• Underpronation

When the foot underpronates, it does not make an impact with a surface as it should with neutral pronation. As such, it puts you at a higher risk of ankle pains and injuries. 

A 2018 study linked supination to some running injuries. These injuries are some of the effects of supination, and they include plantar fasciitis, ankle injuries, Achilles tendonitis and IT (Iliotibial) band syndrome.

Further, underpronation is likely to lead to certain symptoms and conditions, including hammertoes, bunions on the foot’s outer edge, shin splints, ankle pain, sprains and swelling, general foot and ankle weakness that worsens then standing for long, walking, or running.

One could experience one or multiple of these injuries.

Diagnosis: Overpronation vs Underpronation

Overpronation

Most people who overpronate, especially those who experience related injuries, already know that they have flat feet even before seeing a specialist. If you suspect that you do overpronate, you can do a self-assessment. 

Here are the overpronation self-assessment test methods you can use.

  • If you run, then have a good look at your running shoes. If they are more worn out on the inner part, there is a big chance that you overpronate.
  • Another method is looking at your feet in a standing position. Is there clear space between the floor and your foot, ideally where your arch should be? If there is no clear space, then there’s a big chance that you overpronate. The lack of space could mean that your arches have dropped, which also causes overpronation.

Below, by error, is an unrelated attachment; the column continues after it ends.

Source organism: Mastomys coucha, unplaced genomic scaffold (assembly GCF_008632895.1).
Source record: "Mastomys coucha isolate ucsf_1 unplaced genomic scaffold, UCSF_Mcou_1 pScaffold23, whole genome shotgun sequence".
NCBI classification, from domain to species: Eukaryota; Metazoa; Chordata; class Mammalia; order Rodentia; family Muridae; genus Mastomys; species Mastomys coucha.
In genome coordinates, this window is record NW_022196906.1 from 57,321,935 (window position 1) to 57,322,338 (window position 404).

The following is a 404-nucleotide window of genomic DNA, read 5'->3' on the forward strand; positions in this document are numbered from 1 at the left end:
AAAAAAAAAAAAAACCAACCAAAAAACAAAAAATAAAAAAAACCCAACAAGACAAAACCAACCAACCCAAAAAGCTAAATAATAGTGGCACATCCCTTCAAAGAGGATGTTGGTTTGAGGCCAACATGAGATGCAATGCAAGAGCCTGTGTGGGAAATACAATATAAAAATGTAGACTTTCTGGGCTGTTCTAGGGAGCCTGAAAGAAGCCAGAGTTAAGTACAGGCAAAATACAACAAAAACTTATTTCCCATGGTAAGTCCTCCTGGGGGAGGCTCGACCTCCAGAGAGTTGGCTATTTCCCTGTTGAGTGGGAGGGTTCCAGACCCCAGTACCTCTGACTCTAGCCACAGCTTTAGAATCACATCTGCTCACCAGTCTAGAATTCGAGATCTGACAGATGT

• A third method involves stepping with bare feet. Take several steps with wet bare feet. Look at the footprints, and if your heel area is connected with the rest of the foot, you most likely do overpronate. 

Underpronation

As with underpronation, you can perform a self-test to determine whether you do underpronate.

  • The first is the bare feet method, also used to assess overpronation. Wet your feet and shake them a little, then make a few steps on a dry surface where you can see your footprint. It is best to take a photo before the prints dry up. If the print has a clearly visible narrow connection between the foot’s ball and the heel, there is a big chance that you over-pronate. The narrow connection means that you are over-relying on the foot’s outer edge when walking.
  • Have a look at your old pair of shoes; does the sole seem to be wearing out on the outside only? If yes, it is most likely a sign of underpronation. Shoes of people with a neutral gait or pronation wear out from the sole’s outer edge towards the centre.